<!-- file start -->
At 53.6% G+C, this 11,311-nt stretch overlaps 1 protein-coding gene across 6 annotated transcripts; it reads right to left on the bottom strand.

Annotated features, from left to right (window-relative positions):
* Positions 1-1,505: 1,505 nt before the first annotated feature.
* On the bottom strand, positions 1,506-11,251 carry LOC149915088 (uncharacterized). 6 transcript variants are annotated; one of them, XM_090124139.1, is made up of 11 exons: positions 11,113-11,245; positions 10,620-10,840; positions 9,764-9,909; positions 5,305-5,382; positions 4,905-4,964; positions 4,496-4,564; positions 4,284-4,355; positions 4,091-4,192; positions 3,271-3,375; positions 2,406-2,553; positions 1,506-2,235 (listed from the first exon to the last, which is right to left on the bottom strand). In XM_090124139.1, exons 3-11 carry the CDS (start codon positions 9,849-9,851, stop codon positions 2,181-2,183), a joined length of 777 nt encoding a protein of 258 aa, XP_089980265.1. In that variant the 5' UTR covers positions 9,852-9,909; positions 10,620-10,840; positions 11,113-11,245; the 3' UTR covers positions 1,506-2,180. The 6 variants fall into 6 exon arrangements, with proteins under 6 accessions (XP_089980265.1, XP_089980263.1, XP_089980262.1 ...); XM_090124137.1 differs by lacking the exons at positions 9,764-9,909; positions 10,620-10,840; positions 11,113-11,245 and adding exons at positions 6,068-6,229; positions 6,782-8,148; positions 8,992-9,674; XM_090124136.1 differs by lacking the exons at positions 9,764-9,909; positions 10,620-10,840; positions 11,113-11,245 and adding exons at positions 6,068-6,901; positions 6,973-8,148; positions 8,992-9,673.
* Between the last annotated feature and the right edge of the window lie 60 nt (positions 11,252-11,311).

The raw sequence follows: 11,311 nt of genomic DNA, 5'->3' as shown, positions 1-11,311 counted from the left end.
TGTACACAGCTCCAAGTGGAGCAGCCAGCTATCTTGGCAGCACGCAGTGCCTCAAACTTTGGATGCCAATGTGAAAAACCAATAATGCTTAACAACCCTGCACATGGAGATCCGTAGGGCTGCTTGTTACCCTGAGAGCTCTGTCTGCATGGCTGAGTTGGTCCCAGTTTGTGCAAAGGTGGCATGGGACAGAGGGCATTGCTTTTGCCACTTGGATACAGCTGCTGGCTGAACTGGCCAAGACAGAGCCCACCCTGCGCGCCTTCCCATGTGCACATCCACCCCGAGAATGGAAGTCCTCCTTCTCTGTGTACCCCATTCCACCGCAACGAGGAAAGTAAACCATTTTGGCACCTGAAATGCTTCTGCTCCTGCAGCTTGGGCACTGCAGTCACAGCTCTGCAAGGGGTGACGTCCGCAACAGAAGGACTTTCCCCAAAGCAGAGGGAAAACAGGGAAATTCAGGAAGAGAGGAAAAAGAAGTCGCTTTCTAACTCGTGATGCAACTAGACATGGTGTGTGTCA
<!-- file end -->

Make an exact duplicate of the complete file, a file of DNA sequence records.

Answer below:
At 53.6% G+C, this 11,311-nt stretch overlaps 1 protein-coding gene across 6 annotated transcripts; it reads right to left on the bottom strand.

Annotated features, from left to right (window-relative positions):
* Positions 1-1,505: 1,505 nt before the first annotated feature.
* On the bottom strand, positions 1,506-11,251 carry LOC149915088 (uncharacterized). 6 transcript variants are annotated; one of them, XM_090124139.1, is made up of 11 exons: positions 11,113-11,245; positions 10,620-10,840; positions 9,764-9,909; positions 5,305-5,382; positions 4,905-4,964; positions 4,496-4,564; positions 4,284-4,355; positions 4,091-4,192; positions 3,271-3,375; positions 2,406-2,553; positions 1,506-2,235 (listed from the first exon to the last, which is right to left on the bottom strand). In XM_090124139.1, exons 3-11 carry the CDS (start codon positions 9,849-9,851, stop codon positions 2,181-2,183), a joined length of 777 nt encoding a protein of 258 aa, XP_089980265.1. In that variant the 5' UTR covers positions 9,852-9,909; positions 10,620-10,840; positions 11,113-11,245; the 3' UTR covers positions 1,506-2,180. The 6 variants fall into 6 exon arrangements, with proteins under 6 accessions (XP_089980265.1, XP_089980263.1, XP_089980262.1 ...); XM_090124137.1 differs by lacking the exons at positions 9,764-9,909; positions 10,620-10,840; positions 11,113-11,245 and adding exons at positions 6,068-6,229; positions 6,782-8,148; positions 8,992-9,674; XM_090124136.1 differs by lacking the exons at positions 9,764-9,909; positions 10,620-10,840; positions 11,113-11,245 and adding exons at positions 6,068-6,901; positions 6,973-8,148; positions 8,992-9,673.
* Between the last annotated feature and the right edge of the window lie 60 nt (positions 11,252-11,311).

The raw sequence follows: 11,311 nt of genomic DNA, 5'->3' as shown, positions 1-11,311 counted from the left end.
TGTACACAGCTCCAAGTGGAGCAGCCAGCTATCTTGGCAGCACGCAGTGCCTCAAACTTTGGATGCCAATGTGAAAAACCAATAATGCTTAACAACCCTGCACATGGAGATCCGTAGGGCTGCTTGTTACCCTGAGAGCTCTGTCTGCATGGCTGAGTTGGTCCCAGTTTGTGCAAAGGTGGCATGGGACAGAGGGCATTGCTTTTGCCACTTGGATACAGCTGCTGGCTGAACTGGCCAAGACAGAGCCCACCCTGCGCGCCTTCCCATGTGCACATCCACCCCGAGAATGGAAGTCCTCCTTCTCTGTGTACCCCATTCCACCGCAACGAGGAAAGTAAACCATTTTGGCACCTGAAATGCTTCTGCTCCTGCAGCTTGGGCACTGCAGTCACAGCTCTGCAAGGGGTGACGTCCGCAACAGAAGGACTTTCCCCAAAGCAGAGGGAAAACAGGGAAATTCAGGAAGAGAGGAAAAAGAAGTCGCTTTCTAACTCGTGATGCAACTAGACATGGTGTGTGTCA